Sunday 11 August 2019

Movie Review: The Aftermath (2019)

A drama and romance set in the immediate aftermath of World War Two, The Aftermath explores the fresh scars of war at a personal level against the backdrop of wide scale destruction.

A few months after the Allied victory, Rachael Morgan (Keira Knightley) joins her husband Colonel Lewis Morgan (Jason Clarke) of the British Army in Hamburg, where he is stationed to help in the rebuilding process of an essentially destroyed city. They take over the intact suburban mansion of local architect and arts lover Stefan Lubert (Alexander Skarsgård) and his daughter Freda. Lewis invites the Luberts to stay and live in the attic rather than sending them to a camp.

Rachael and Lewis' relationship has been strained since the death of their young son Michael during the Blitz. Equally, Stefan and Freda are grieving the loss of his wife, who died in the 1943 firebombing of Hamburg. With Lewis frequently away chasing down Hitler's last loyalists, Rachael and Stefan develop a mutual attraction and start a torrid affair. Meanwhile Freda falls in with a group of youth intent on continuing the war with hit-and-run strikes on Allied targets.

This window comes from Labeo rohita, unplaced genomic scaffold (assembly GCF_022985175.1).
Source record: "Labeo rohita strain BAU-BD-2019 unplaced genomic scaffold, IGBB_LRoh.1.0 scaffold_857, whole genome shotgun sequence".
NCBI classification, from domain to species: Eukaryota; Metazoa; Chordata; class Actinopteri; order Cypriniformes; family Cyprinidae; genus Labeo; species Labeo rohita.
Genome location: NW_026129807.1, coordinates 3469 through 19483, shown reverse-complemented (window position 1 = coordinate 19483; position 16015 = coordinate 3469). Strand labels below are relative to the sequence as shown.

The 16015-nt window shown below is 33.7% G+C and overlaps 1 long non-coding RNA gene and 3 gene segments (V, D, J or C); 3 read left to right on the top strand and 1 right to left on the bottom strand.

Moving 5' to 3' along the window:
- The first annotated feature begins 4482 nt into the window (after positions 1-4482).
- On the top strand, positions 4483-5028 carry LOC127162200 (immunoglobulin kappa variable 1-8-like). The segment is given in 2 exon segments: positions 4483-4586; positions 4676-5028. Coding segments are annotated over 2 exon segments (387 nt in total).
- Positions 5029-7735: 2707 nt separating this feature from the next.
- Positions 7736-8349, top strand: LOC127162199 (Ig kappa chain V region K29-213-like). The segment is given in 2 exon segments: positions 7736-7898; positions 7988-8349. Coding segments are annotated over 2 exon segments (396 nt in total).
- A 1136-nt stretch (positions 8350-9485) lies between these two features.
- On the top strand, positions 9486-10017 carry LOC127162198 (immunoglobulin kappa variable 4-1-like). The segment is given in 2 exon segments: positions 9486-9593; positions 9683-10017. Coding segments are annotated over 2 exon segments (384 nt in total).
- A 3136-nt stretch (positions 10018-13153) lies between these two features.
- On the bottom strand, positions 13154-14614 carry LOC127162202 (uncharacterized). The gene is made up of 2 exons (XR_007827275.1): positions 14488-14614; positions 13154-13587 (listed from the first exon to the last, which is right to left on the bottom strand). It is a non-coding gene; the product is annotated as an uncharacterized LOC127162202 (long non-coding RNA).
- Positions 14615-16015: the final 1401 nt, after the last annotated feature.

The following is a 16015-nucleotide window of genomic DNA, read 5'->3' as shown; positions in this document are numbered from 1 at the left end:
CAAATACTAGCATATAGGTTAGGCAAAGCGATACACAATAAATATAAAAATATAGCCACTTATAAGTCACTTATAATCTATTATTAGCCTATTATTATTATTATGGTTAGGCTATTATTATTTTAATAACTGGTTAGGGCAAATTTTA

The Aftermath is old-fashioned in a generally admirable way, and looks gorgeous in creating a sense of time and place. A bombed-out Hamburg populated by hollow-eyed and near-starving war survivors put to work clearing up the rubble is juxtaposed with the eloquent Lubert mansion, decorated with the latest architectural delights available to the upper echelons of 1940s German society.

But the film's weakness is also strongly associated with its sense of nostalgia. Absent a couple steamy sex scenes, The Aftermath could have been produced by the Hollywood of the late 1940s or early 1950s. The pacing is slow, the dialogue repressed, and the emotions, once they emerge, are theatrically overclocked. Director James Kent is unable to tease out much narrative sophistication from the Joe Shrapnel and Anna Waterhouse adaptation of Rhidian Brook's novel.

The story is just about strong enough to stand on its own, the sense of personal loss within both families echoing the greater calamity of a world war that left entire cities in rubble. Flashes of victor's triumphalism and the resoluteness of the vanquished are evident, but quickly confined to the shadows of a greater common tragedy.

Kent does find a few scenes with palpable resonance, one highlight featuring the piano as a unifying instrument of soulful loss bringing Rachael and Freda closer together.

The romance elements combine classic misery-loves-company and neglected wife themes, with Keira Knightley better than Alexander Skarsgård at finding and selling the internal emptiness, in her case stemming from a husband who took refuge in emotional neglect rather than face the loss of his son.

As elegant as it is predictable, The Aftermath laments the intimate and immense carnage of a devastating conflict.

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